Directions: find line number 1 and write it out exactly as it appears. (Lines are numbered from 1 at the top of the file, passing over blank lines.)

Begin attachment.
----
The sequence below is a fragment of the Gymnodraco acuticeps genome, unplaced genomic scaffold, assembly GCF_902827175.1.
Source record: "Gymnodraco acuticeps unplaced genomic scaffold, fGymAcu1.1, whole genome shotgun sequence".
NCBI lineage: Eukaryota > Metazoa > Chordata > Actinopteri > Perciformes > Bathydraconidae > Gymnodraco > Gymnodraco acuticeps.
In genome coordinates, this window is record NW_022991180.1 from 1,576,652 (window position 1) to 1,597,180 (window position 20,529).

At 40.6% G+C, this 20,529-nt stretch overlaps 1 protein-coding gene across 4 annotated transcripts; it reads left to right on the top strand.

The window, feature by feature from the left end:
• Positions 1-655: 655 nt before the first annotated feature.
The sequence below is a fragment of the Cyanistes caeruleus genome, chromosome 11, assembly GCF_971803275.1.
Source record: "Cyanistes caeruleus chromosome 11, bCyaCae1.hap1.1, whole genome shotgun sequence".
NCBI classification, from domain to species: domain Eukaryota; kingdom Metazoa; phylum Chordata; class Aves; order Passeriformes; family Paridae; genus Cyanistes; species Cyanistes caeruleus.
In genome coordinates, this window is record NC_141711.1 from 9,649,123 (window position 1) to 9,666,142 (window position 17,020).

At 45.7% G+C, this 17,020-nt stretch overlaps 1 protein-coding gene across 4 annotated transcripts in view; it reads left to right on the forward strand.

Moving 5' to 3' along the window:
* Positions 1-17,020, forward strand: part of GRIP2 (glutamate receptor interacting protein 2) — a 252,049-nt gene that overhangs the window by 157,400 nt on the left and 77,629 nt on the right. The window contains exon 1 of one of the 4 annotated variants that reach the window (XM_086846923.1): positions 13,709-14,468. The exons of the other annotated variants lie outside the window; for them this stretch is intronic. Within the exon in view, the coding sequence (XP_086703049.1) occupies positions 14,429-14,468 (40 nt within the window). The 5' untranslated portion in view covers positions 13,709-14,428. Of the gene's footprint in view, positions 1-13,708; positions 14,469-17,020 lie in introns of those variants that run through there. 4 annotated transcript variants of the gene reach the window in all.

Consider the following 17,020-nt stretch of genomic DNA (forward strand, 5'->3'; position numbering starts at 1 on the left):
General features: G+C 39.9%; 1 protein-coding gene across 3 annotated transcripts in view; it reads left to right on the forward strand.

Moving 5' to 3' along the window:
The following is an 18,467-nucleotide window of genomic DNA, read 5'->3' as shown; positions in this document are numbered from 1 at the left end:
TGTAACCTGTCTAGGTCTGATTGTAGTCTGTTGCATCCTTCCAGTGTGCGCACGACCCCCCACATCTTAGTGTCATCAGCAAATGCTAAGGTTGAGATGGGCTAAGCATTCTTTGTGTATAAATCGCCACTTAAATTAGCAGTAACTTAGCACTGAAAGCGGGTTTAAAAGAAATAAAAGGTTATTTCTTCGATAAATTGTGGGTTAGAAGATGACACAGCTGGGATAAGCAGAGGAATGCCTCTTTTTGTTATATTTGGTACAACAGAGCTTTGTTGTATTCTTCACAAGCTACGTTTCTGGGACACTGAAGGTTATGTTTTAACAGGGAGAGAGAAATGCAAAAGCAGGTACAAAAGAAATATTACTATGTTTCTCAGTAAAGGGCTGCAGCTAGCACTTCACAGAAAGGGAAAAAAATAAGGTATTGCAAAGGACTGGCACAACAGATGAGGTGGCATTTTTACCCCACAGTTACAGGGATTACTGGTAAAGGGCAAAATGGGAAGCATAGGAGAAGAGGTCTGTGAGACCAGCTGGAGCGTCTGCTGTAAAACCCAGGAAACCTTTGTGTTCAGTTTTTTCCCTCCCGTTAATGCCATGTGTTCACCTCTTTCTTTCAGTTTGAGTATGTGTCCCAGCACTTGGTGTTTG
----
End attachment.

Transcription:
The sequence below is a fragment of the Gymnodraco acuticeps genome, unplaced genomic scaffold, assembly GCF_902827175.1.